A total of 44 patients (53%) died during the period evaluated, at a median age of 59 years. Huntington’s disease was the leading cause of death (83.7%), with respiratory symptoms listed as a common secondary cause.
Median survival after symptom onset was 18.8 years. Huntington’s patients had a risk of death almost six times higher than the general population in Australia, with this risk being twice as high in women as in men (increased risk of 8.3 compared to 4.2).
Notably, patients aged 50 to 69 had a risk of death more than nine times higher than the general population.
While longer CAG repeat lengths were significantly associated with earlier disease onset and death, no significant differences were found in CAG repeat lengths and age of symptom onset between patients. living and dead.
The researchers also found no significant differences in gender, baseline symptom, functional ability, cognitive function, cardiovascular risk factors, alcohol consumption or smoking between these groups.
However, deceased patients had significantly more brain atrophy than living patients. Additionally, patients living with Huntington’s disease were significantly more likely to have a personal and family history of psychiatric problems and a family history of dementia than deceased patients.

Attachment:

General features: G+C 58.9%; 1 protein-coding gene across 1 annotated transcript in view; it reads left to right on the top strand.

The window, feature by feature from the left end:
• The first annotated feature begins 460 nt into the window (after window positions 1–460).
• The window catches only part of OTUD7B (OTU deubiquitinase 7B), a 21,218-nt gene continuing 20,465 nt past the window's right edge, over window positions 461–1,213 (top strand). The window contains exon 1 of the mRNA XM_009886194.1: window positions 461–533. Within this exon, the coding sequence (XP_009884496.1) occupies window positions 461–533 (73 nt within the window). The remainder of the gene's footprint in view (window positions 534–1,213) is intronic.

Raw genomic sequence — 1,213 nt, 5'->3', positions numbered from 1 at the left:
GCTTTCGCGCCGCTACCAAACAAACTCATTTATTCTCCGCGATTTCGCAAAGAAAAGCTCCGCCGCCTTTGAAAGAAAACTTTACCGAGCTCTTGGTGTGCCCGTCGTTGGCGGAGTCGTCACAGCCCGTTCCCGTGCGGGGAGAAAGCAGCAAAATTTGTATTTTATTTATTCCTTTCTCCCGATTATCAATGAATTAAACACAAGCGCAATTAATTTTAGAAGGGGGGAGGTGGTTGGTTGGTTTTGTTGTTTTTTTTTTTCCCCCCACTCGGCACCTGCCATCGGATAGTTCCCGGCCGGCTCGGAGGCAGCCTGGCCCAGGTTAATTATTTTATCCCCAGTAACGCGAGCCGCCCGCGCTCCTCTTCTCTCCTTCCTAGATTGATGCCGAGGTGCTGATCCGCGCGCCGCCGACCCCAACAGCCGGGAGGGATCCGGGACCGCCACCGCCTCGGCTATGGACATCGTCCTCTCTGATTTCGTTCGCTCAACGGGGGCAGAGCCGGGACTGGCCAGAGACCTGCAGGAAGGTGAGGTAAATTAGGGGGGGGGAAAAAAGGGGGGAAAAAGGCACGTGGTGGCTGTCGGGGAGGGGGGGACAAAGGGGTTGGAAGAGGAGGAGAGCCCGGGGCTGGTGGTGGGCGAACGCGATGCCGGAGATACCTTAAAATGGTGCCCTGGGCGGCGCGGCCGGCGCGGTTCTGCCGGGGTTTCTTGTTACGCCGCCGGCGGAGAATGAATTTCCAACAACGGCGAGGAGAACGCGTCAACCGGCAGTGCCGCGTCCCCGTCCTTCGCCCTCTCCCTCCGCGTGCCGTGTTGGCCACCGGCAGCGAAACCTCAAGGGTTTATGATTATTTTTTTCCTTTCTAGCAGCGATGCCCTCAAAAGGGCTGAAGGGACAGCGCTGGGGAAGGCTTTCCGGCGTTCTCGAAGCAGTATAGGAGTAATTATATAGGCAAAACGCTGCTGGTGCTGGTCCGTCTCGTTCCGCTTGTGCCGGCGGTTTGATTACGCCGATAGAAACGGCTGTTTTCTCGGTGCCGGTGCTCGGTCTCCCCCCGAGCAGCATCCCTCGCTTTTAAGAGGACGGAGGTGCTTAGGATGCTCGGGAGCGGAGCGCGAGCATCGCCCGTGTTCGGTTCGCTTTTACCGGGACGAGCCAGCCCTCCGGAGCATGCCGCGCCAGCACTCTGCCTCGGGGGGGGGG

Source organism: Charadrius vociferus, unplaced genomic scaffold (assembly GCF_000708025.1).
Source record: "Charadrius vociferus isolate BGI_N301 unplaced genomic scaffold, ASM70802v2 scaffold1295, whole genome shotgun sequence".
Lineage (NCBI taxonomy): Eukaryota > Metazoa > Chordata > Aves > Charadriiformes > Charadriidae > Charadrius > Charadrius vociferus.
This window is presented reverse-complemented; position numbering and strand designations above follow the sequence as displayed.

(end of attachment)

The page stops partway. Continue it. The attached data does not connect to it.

“These findings may be explained by prior engagement with psychiatric and health services with ongoing support and care by individuals aware of their psychiatric and family history and that our sample was biased to being a neuropsychiatry service versus a neurology department,” the team wrote. .
Further statistical analyzes taking into account individual factors showed that CAG repeat length, age of disease onset, type of initial symptom, and cerebral atrophy were not predictors of mortality. in patients.
Epigenetics and lifestyle may more importantly affect disease progression
These results suggest that “although CAG repeat length is strongly associated with age of symptom onset, there may be other factors that more importantly affect symptom progression and death, such as ‘epigenetics and lifestyle factors,’ the team wrote.
Epigenetic factors refer to chemical modifications of DNA that influence the activity of genes without altering their underlying DNA sequence.
“The results of this study can be used to support health services and future research directions in this area,” the researchers wrote, adding that “the relatively long survival time underscores that maintaining quality of life while being symptomatic with HD [Huntington’s disease] is crucial.
The researchers pointed out some limitations of the study, including the small sample size and retrospective nature. They also noted that the participants were recruited from a specialist center and mostly had psychiatric or behavioral problems.
Further studies are needed to confirm these findings and provide “a thorough understanding of HD mortality risk factors beyond genetic findings,” the team wrote.
This may help Huntington’s patients “to adopt beneficial lifestyle changes to optimize their function and improve their quality of life while living with this disease,” the researchers concluded.